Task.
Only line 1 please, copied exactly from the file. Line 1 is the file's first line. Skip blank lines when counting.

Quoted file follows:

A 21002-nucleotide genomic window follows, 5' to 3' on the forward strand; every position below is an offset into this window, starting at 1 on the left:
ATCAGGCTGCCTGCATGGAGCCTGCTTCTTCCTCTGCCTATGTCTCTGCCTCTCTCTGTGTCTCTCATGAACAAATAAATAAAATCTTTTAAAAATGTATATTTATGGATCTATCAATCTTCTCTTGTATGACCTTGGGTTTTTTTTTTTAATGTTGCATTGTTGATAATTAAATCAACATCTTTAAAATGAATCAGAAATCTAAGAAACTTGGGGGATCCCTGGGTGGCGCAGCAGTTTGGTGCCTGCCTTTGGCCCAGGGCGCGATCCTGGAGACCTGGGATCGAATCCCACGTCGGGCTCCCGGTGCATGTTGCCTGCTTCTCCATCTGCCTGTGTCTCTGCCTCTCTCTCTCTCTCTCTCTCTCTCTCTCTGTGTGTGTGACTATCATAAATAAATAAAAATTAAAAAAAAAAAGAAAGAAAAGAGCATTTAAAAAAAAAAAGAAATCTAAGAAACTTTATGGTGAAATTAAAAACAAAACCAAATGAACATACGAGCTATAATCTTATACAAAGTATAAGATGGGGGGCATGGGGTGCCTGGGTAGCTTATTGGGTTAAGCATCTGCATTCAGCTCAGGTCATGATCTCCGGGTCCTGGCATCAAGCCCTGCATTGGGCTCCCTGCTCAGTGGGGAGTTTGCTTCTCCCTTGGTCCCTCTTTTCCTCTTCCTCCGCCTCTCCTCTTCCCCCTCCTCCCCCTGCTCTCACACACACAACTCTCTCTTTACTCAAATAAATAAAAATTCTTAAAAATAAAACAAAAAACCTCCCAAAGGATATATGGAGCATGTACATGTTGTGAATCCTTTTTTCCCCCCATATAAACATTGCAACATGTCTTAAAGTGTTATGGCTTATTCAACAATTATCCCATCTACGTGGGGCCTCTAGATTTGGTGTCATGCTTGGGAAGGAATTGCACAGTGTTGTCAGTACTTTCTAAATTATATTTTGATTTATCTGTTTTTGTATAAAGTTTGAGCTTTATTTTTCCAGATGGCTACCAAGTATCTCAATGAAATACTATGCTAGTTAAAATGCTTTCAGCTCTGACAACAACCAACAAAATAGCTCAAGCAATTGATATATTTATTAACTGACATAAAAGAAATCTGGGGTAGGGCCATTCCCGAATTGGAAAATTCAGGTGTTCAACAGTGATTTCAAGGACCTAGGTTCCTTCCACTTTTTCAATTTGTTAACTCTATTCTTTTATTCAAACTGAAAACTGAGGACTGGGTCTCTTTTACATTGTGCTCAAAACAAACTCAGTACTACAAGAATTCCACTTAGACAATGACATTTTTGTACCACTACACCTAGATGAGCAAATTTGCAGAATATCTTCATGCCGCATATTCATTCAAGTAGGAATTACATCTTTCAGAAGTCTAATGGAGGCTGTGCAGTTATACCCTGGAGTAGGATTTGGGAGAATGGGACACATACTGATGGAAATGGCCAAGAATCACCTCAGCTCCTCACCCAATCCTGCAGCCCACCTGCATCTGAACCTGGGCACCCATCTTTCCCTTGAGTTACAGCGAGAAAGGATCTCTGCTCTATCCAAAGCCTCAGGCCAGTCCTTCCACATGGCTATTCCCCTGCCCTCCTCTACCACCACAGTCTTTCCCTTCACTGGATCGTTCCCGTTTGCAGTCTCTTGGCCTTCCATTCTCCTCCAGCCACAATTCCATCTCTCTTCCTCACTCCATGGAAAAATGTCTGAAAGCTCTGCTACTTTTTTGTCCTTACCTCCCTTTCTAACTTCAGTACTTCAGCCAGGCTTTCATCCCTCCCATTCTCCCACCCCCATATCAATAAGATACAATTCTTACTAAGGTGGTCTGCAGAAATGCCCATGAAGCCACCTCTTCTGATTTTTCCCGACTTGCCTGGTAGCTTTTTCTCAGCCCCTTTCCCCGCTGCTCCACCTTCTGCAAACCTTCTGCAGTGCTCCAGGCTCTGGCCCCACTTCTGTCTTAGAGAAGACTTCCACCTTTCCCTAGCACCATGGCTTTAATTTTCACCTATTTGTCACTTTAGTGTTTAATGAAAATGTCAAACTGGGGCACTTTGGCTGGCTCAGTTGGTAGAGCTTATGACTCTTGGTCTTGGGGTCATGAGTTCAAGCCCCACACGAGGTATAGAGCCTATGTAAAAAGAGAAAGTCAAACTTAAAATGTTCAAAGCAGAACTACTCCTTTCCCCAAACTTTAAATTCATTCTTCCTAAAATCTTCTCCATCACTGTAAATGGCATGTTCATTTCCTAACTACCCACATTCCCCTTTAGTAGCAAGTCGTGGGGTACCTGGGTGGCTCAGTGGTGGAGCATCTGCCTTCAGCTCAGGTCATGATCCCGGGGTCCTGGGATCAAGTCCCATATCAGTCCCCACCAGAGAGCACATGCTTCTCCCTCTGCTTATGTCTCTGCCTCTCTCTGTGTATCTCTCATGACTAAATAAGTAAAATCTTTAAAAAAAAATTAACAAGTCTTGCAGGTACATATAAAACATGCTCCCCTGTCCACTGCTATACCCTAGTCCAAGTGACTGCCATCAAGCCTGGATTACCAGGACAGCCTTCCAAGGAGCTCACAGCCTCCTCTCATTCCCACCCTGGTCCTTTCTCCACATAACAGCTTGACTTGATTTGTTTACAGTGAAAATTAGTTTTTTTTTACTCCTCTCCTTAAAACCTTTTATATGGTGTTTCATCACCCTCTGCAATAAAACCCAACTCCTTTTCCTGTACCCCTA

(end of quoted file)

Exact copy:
A 21002-nucleotide genomic window follows, 5' to 3' on the forward strand; every position below is an offset into this window, starting at 1 on the left: